Interesting stuff although over my head. I have had several issues which ended up being plugin related. Like you said, I just had to deactivate them and reactivate them 1 by 1.

    This will be a good resource for the future. Thanks

  3. I like this method. I am one who usually asks for help because I am no genius when it comes to technical issues but this seems like a very logical way of dealing with problems. I haven´t had many problems with my blog (touch wood) but the problems i have had have been because of plugins so i have to agree with you on that point.

  4. Sometimes plug-ins don’t “play nice” together either – that’s a bit harder to troubleshoot.

    I also found it’s easier to troubleshoot on FireFox, an add-on such as “Firebug” is very helpful as well as the error console (Ctrl+Shit+J) . If the problem is a JavaScript issue you can very easily track it to the plug-in at fault with a bit of common sense.

  5. Awesome compilation! It’s frustrating when things go wrong, oftenly, the plugins :)

  6. Thanks for sharing these awesome and very useful tips Neil.

  7. Good stuff. One thing I would say about disabling plugins is that you may still need to go and edit the theme files to remove any code that references them, otherwise you could still face errors.

    As an example (not troubleshooting related, but makes the point) sometimes I’ve copied a theme from one blog to another, without moving the plugins across, and then received PHP errors (or possibly the ‘white screen’, which in this case is nearly always caused by PHP errors.)

    While this does mix up testing and fixing layer 1 and 2 issues somewhat, it’s important to note. However, I’ve not tried renaming the plugin folder before.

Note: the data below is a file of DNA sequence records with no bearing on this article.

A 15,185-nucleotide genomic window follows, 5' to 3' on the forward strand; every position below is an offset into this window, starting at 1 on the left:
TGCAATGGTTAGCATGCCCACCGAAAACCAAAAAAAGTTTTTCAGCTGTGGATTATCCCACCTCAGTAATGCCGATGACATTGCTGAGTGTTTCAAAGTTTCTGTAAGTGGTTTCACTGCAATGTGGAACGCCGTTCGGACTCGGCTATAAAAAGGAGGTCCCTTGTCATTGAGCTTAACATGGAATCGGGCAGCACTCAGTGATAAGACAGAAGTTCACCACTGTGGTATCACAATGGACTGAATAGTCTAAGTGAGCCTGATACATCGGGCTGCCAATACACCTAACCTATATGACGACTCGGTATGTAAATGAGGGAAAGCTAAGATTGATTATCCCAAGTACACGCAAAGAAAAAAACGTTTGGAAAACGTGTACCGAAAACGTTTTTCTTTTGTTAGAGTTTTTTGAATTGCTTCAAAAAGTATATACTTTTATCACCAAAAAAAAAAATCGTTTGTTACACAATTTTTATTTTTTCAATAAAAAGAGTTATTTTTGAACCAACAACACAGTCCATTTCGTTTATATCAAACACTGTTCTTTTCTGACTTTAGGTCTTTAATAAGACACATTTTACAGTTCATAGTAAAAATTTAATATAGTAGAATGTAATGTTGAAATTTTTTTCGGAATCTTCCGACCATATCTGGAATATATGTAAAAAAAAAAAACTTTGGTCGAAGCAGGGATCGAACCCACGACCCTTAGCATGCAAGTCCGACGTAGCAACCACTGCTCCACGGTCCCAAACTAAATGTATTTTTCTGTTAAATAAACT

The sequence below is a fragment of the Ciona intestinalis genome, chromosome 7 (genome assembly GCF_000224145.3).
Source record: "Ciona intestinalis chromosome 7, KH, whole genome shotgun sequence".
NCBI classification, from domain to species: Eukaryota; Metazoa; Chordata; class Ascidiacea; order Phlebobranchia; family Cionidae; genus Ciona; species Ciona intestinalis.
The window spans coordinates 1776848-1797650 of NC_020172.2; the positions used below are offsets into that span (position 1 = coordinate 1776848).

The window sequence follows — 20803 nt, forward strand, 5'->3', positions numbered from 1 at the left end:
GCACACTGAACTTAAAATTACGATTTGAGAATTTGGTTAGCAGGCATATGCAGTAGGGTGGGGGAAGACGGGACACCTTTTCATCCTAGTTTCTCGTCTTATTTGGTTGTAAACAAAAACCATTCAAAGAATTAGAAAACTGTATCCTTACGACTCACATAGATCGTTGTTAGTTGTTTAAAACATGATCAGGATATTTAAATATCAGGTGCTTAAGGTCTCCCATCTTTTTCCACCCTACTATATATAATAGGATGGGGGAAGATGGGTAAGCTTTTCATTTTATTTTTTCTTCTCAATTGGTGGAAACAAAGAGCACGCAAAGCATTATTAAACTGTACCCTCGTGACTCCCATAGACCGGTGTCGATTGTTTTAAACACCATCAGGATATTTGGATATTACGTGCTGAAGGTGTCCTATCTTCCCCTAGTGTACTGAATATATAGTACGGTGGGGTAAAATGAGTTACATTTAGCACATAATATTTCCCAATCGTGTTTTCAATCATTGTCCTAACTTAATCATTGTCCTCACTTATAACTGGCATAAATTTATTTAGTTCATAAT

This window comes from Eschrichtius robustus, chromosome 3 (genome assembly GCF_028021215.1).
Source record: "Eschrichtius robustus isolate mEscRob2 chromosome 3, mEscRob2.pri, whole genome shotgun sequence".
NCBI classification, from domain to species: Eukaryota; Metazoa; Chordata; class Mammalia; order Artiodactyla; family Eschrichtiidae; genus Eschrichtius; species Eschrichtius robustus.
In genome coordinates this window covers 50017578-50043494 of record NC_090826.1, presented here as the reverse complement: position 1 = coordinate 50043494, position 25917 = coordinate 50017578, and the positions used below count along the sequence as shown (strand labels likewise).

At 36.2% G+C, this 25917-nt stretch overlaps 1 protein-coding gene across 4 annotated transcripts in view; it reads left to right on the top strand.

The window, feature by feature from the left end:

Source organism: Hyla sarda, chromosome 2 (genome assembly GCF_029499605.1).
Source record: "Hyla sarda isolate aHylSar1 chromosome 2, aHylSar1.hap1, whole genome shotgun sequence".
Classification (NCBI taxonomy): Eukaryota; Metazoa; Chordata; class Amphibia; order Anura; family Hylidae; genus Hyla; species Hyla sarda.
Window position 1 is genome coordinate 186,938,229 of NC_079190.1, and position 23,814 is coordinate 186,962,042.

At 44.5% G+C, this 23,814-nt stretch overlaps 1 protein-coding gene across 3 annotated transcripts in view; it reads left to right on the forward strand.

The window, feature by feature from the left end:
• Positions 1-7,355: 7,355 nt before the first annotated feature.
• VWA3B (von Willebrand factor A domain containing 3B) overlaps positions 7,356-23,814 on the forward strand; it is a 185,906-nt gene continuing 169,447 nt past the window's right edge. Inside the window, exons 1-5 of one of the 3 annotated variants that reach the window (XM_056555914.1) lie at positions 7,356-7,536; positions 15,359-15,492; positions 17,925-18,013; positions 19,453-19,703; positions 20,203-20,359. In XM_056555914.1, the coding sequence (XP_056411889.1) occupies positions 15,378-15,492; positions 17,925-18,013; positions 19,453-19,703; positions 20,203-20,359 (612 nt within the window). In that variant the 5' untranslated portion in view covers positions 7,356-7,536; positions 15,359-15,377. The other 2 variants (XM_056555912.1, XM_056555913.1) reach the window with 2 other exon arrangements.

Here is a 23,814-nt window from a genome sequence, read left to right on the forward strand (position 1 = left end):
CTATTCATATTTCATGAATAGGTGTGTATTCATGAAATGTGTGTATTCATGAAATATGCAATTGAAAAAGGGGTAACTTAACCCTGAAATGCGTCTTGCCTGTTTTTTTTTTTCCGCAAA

Also, when it comes to testing PHP stuff, it can be worthwhile turning on error reporting. Whilst this should always be switched off on live/production servers, it can be invaluable in a testing environment as you’ll get the PHP error messages right there in your browser window with a pretty good explanation of what the problem is (well, at least, what it was that caused the script to fail — might not always be the root cause).

  8. romany says: 02/09/2011 at 8:55 am

    Thanks Neil. So often I’ve rushed in at the first sign of a glitch and compounded one problem onto another – your article will be a great resource whenever I’m tempted to imitate a headless chicken.

  9. A trick I first used in the old days of Mac OS 7 and control panels.

    Rather than work through one at a time. Split into halves, turn one half off, test, if no change turn back on and then the other half off and test again. If you get a fail with one of the halves repeat the process but just with the failing half, and so forth.

    This is a process that works for testing many things and if there are large quantities involved it can save time.

    OS 7 used to run with many c-panels. WordPress again can get very plugin heavy.

    But before this, don’t be afraid to go with your intuition, when did the fault start, what had you done around that time.

    Extremely useful article, thanks.

    • Had to laugh when I read that Andrew because I remember having to do the same thing. And you’re right, it’s a faster and more efficient way to check for plugin errors.

  10. Great post Neil. Dislike it when things don’t work.

  11. Thank you for this list of tips. I have had trouble with a plugin. It slowed everything down. When I made a post it took a long time – more than 5 minutes – to publish it and refresh the screen. This lasted for about a week. Finally after trying everything I could think of, I started deleting plugins. I deleted the most recent plugin and Bingo- That one was causing the whole problem.

  12. This wordpress troubleshooting guide is really awesome! I knew how to approach crashes by disabling plugins but didn’t know that some crashes may require FTP access to the files. As for themes, I’d stick to Twenty Ten wordpress default for now on my Work from Home Singapore blog since it is really stable.

  13. Excellent range of fault isolation steps for new blogger like me.
    Thanks, this is great post. :-)